Paloma Maria Blasco- Bonora and Aitor Martin-Pintado-Zugasti (20) in the year 2016 evaluated the effects of DDN on MTrPs of the masseter and temporalis on PPT, pain-free maximal jaw opening and TMD related disability in 17 patients with sleep bruxism and MPDS and each patient received intervention in the masseter and temporalis MTrPs. Assessments were made before treatment, immediately after treatment and at 1-week follow-up. Jaw disability was assessed using the Jaw Disability Checklist (JDC) at baseline and at 1-week post-treatment only. Thus they concluded that DDN of the active MTrPs in the masseter and temporalis in the patients with MPDS and SB was associated with immediate and 1-week improvements in pain sensitivity, jaw opening and TMD-related disability.

All our studies were conducted between the years 2001 and 2017. Of the 15 studies, 7 were prospective, 5 were comparative and 3 were follow-up studies and showed global distribution. A total of 769 patients suffering from Myofascial Pain Syndrome were treated using conventional occlusal stabilization splints or by DDN or by DDN along with occlusal splints. Amongst the 6 studies that used occlusal splints with or without behavioral counseling for patients suffering from Myofascial TMD; 1 study did not include a comparison group; 2 studies concluded that behavioral changes alone could help relieve myofascial pain effectively but 3 studies proved that occlusal splints helped to relieve myofascial pain effectively. And among the remaining 6 studies, that used DDN, 3 studies that used DDN with occlusal splints proved that Acupuncture along with occlusal splints proved to be a compliment in the treatment of MPDS.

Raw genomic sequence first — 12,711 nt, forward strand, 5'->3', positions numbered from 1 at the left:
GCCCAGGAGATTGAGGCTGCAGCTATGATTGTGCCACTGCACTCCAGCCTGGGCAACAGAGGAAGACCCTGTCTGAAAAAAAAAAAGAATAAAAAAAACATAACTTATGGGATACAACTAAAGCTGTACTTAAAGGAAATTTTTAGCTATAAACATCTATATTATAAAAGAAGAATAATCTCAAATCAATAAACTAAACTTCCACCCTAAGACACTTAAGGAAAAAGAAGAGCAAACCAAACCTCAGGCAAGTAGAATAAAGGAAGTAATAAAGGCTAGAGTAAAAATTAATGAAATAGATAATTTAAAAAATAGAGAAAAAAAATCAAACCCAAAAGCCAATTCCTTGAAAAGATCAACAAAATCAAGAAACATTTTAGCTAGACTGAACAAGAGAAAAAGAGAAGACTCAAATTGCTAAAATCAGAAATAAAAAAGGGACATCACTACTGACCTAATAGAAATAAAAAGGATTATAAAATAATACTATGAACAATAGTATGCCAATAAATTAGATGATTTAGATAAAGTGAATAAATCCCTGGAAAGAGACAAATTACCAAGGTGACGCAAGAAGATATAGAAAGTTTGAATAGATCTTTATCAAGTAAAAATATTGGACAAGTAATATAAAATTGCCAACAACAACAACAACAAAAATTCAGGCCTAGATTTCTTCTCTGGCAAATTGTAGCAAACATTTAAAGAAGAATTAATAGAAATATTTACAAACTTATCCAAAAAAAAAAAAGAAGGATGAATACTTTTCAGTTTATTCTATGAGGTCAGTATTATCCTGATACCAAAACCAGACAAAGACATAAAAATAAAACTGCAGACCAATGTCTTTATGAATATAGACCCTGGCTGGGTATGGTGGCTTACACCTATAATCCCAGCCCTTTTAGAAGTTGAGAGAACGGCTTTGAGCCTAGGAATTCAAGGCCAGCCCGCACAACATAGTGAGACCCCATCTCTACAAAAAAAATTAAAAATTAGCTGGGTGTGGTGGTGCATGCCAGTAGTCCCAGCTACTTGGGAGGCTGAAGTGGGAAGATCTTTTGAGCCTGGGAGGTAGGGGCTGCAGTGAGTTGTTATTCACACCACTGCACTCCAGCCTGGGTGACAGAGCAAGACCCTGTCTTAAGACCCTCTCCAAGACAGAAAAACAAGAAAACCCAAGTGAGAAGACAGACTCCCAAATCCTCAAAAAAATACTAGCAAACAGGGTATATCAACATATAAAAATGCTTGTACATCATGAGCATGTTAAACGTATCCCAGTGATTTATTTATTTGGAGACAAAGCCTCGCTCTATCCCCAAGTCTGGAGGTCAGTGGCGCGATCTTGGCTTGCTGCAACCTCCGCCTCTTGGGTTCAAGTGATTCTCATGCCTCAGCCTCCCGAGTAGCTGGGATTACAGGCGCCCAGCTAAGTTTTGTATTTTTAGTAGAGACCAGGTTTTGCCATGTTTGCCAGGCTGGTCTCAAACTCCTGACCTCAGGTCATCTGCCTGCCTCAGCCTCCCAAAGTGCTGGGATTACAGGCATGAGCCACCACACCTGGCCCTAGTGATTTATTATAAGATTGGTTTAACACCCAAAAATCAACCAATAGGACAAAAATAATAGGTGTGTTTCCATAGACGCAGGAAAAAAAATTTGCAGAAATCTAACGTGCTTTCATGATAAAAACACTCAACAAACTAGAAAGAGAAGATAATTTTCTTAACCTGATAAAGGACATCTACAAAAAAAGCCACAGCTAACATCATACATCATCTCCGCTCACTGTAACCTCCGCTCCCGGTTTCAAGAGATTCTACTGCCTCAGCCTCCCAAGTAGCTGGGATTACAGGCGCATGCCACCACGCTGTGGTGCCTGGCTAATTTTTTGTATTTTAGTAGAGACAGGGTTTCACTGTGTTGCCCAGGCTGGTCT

Limitations

We found that 6 studies used minimally invasive techniques i.e. occlusal stabilization splints, of which 1 study did not have a comparison group and 2 studies proved that behavioral changes were effective alone. 4 studies talked about DDN of MTrPs of the muscles of mastication, and 1 study proved that DDN proved to be a complement to the conventional stabilization splint therapy in the treatment of MPDS. The parameters used for assessing the outcome of treatment were different in all studies. The number of studies carried out talking about the two treatment modalities in combination is inconsequential; thus making the choice is debatable.


Conclusion

On thorough comparison of the results, we conclude that occlusal splints are no doubt the gold standard for the treatment of Myofascial Pain Dysfunction Syndrome along with behavioral changes.

But Deep Dry Needling of the Myofascial Trigger Points of the Lateral Pterygoid Muscle, Masseter and Temporalis is an effective treatment modality and is maximally invasive as compared to occlusal splints; and DDN with Occlusal Splints should be adopted as the treatment modality for Myofascial Pain Syndrome for better treatment outcomes.


Future Implications

One of the drawbacks of this systematic review is that there are very few articles that support combination therapy for MPS. This represents an opportunity for future research in which a long-term multi-centric, prospective, randomized controlled trial can be undertaken with a comparison of occlusal splints alone and occlusal splints with deep dry needling in the treatment of MPS to help enhance treatment outcomes.

Conflict of Interest: None

Funding: No.

References

1.Gonzalez-Perez LM, Infante-Cossio P, Granados-Nunez M, Urresti-Lopez FJ, Lopez-Martos R, Ruiz-Canela-Mendez P. “Deep dry needling of trigger points located in the lateral pterygoid muscle: efficacy and safety of treatment for management of myofascial pain and temporomandibular dysfunction”. Medicina oral, patologia oral y cirugia bucal. 2015 May;20(3):e326.

2.Roldán-Barraza C, Janko S, Villanueva J, Araya I, Lauer HC. “A systematic review and meta-analysis of usual treatment versus psychosocial interventions in the treatment of myofascial temporomandibular disorder pain”. J Oral Facial Pain Headache. 2014 Jul 1;28(3):205-2.